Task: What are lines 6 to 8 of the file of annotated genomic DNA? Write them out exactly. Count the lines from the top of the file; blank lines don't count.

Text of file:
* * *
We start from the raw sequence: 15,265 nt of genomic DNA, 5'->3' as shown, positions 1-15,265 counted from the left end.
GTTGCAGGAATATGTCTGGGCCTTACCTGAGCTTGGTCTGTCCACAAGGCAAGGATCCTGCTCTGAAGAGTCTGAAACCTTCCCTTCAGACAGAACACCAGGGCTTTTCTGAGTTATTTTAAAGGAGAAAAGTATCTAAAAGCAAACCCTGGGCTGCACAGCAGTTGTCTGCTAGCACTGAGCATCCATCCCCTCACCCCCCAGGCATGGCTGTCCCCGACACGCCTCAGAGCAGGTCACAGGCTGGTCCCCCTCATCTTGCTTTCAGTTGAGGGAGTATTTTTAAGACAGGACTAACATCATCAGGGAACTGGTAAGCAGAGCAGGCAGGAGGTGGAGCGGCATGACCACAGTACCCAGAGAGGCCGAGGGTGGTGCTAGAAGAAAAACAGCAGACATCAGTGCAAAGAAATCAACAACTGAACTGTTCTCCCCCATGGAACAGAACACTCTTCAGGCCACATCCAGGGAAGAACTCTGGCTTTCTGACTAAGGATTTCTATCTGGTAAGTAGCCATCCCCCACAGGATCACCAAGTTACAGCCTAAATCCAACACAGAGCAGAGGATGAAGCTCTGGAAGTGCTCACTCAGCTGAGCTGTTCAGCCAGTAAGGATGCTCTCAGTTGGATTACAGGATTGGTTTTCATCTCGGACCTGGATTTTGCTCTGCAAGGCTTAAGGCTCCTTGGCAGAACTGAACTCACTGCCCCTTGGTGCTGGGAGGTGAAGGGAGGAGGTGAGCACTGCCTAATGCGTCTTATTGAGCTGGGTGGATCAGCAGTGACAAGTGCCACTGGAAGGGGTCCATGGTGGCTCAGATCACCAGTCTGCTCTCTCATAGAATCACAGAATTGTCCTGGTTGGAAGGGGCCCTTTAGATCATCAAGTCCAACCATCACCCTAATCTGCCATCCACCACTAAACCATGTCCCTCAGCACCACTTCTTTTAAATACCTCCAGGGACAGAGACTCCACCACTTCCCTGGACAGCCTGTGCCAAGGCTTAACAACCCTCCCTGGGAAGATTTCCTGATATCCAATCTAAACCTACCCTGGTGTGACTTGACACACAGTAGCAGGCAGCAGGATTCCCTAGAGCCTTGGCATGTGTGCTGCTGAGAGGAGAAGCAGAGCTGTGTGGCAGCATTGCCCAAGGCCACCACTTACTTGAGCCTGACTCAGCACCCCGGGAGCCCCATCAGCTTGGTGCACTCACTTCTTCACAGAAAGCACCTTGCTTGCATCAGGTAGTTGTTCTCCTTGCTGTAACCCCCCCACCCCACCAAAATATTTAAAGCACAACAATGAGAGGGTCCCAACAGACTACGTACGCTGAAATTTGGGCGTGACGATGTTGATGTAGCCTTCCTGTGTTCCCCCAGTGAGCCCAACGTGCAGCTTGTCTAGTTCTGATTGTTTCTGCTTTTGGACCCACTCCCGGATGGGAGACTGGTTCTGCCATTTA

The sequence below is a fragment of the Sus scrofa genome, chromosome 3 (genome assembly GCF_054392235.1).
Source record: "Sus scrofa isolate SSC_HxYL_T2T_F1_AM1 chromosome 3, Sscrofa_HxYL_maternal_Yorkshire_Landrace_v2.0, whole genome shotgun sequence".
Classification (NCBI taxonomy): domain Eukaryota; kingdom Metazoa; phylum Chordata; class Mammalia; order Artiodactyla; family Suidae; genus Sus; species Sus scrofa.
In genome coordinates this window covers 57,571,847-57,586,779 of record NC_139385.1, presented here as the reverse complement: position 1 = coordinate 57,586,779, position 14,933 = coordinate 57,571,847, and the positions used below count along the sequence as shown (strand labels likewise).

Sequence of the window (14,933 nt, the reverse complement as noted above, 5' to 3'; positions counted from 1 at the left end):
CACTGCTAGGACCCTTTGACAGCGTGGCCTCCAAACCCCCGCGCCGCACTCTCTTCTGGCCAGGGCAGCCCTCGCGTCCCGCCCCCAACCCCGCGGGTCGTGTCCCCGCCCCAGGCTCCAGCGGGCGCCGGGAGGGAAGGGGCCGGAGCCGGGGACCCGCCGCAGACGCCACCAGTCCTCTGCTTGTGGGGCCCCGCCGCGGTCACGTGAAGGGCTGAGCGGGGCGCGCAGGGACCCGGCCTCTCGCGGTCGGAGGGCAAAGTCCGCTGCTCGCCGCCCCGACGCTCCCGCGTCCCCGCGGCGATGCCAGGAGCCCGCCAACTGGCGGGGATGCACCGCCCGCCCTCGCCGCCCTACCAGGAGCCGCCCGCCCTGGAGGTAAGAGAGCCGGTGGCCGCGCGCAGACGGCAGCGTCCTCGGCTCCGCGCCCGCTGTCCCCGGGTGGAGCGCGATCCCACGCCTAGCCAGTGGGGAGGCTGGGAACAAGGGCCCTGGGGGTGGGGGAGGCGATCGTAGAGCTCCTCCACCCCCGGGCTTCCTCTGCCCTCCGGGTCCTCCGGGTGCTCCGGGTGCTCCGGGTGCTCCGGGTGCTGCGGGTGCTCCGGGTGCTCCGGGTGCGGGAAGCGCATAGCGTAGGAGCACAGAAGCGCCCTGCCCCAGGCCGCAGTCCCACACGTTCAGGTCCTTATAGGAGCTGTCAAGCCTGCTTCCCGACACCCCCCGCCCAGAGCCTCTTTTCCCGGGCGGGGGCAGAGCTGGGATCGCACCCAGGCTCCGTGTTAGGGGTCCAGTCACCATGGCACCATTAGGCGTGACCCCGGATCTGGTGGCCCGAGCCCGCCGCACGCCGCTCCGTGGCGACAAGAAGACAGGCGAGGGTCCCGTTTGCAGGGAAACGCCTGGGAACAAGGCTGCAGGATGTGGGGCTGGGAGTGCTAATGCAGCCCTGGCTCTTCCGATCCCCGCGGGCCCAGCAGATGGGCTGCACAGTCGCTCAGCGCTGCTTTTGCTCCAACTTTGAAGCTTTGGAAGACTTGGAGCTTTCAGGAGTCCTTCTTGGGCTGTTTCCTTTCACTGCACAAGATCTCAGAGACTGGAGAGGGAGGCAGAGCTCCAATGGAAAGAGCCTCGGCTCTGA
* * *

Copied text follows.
In genome coordinates this window covers 57,571,847-57,586,779 of record NC_139385.1, presented here as the reverse complement: position 1 = coordinate 57,586,779, position 14,933 = coordinate 57,571,847, and the positions used below count along the sequence as shown (strand labels likewise).

Sequence of the window (14,933 nt, the reverse complement as noted above, 5' to 3'; positions counted from 1 at the left end):
CACTGCTAGGACCCTTTGACAGCGTGGCCTCCAAACCCCCGCGCCGCACTCTCTTCTGGCCAGGGCAGCCCTCGCGTCCCGCCCCCAACCCCGCGGGTCGTGTCCCCGCCCCAGGCTCCAGCGGGCGCCGGGAGGGAAGGGGCCGGAGCCGGGGACCCGCCGCAGACGCCACCAGTCCTCTGCTTGTGGGGCCCCGCCGCGGTCACGTGAAGGGCTGAGCGGGGCGCGCAGGGACCCGGCCTCTCGCGGTCGGAGGGCAAAGTCCGCTGCTCGCCGCCCCGACGCTCCCGCGTCCCCGCGGCGATGCCAGGAGCCCGCCAACTGGCGGGGATGCACCGCCCGCCCTCGCCGCCCTACCAGGAGCCGCCCGCCCTGGAGGTAAGAGAGCCGGTGGCCGCGCGCAGACGGCAGCGTCCTCGGCTCCGCGCCCGCTGTCCCCGGGTGGAGCGCGATCCCACGCCTAGCCAGTGGGGAGGCTGGGAACAAGGGCCCTGGGGGTGGGGGAGGCGATCGTAGAGCTCCTCCACCCCCGGGCTTCCTCTGCCCTCCGGGTCCTCCGGGTGCTCCGGGTGCTCCGGGTGCTCCGGGTGCTGCGGGTGCTCCGGGTGCTCCGGGTGCGGGAAGCGCATAGCGTAGGAGCACAGAAGCGCCCTGCCCCAGGCCGCAGTCCCACACGTTCAGGTCCTTATAGGAGCTGTCAAGCCTGCTTCCCGACACCCCCCGCCCAGAGCCTCTTTTCCCGGGCGGGGGCAGAGCTGGGATCGCACCCAGGCTCCGTGTTAGGGGTCCAGTCACCATGGCACCATTAGGCGTGACCCCGGATCTGGTGGCCCGAGCCCGCCGCACGCCGCTCCGTGGCGACAAGAAGACAGGCGAGGGTCCCGTTTGCAGGGAAACGCCTGGGAACAAGGCTGCAGGATGTGGGGCTGGGAGTGCTAATGCAGCCCTGGCTCTTCCGATCCCCGCGGGCCCAGCAGATGGGCTGCACAGTCGCTCAGCGCTGCTTTTGCTCCAACTTTGAAGCTTTGGAAGACTTGGAGCTTTCAGGAGTCCTTCTTGGGCTGTTTCCTTTCACTGCACAAGATCTCAGAGACTGGAGAGGGAGGCAGAGCTCCAATGGAAAGAGCCTCGGCTCTGA